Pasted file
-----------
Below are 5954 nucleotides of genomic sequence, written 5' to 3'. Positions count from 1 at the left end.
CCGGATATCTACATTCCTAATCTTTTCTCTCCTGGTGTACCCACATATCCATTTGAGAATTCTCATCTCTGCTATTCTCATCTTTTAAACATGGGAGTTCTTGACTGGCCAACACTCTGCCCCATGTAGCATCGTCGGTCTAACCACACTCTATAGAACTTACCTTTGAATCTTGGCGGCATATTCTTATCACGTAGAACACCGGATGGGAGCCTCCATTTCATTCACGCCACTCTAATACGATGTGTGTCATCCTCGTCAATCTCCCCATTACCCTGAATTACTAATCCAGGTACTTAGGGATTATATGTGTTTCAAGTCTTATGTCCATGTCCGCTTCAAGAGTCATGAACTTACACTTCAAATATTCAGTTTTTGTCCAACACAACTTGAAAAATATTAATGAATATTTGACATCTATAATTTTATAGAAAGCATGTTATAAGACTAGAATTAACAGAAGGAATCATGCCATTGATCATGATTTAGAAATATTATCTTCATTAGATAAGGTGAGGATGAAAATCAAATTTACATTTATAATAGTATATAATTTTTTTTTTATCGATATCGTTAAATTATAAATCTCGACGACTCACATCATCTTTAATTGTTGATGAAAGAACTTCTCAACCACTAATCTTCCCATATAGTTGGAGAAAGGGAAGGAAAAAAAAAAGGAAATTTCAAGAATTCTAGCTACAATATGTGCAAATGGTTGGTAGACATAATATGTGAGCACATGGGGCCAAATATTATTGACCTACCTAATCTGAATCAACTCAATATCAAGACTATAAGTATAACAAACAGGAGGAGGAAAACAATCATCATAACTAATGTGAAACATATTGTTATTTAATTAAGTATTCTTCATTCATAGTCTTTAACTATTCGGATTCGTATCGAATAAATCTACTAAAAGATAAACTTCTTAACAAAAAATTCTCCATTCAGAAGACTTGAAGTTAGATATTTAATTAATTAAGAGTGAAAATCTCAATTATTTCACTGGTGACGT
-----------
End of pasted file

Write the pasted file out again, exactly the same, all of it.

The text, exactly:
Below are 5954 nucleotides of genomic sequence, written 5' to 3'. Positions count from 1 at the left end.
CCGGATATCTACATTCCTAATCTTTTCTCTCCTGGTGTACCCACATATCCATTTGAGAATTCTCATCTCTGCTATTCTCATCTTTTAAACATGGGAGTTCTTGACTGGCCAACACTCTGCCCCATGTAGCATCGTCGGTCTAACCACACTCTATAGAACTTACCTTTGAATCTTGGCGGCATATTCTTATCACGTAGAACACCGGATGGGAGCCTCCATTTCATTCACGCCACTCTAATACGATGTGTGTCATCCTCGTCAATCTCCCCATTACCCTGAATTACTAATCCAGGTACTTAGGGATTATATGTGTTTCAAGTCTTATGTCCATGTCCGCTTCAAGAGTCATGAACTTACACTTCAAATATTCAGTTTTTGTCCAACACAACTTGAAAAATATTAATGAATATTTGACATCTATAATTTTATAGAAAGCATGTTATAAGACTAGAATTAACAGAAGGAATCATGCCATTGATCATGATTTAGAAATATTATCTTCATTAGATAAGGTGAGGATGAAAATCAAATTTACATTTATAATAGTATATAATTTTTTTTTTATCGATATCGTTAAATTATAAATCTCGACGACTCACATCATCTTTAATTGTTGATGAAAGAACTTCTCAACCACTAATCTTCCCATATAGTTGGAGAAAGGGAAGGAAAAAAAAAAGGAAATTTCAAGAATTCTAGCTACAATATGTGCAAATGGTTGGTAGACATAATATGTGAGCACATGGGGCCAAATATTATTGACCTACCTAATCTGAATCAACTCAATATCAAGACTATAAGTATAACAAACAGGAGGAGGAAAACAATCATCATAACTAATGTGAAACATATTGTTATTTAATTAAGTATTCTTCATTCATAGTCTTTAACTATTCGGATTCGTATCGAATAAATCTACTAAAAGATAAACTTCTTAACAAAAAATTCTCCATTCAGAAGACTTGAAGTTAGATATTTAATTAATTAAGAGTGAAAATCTCAATTATTTCACTGGTGACGT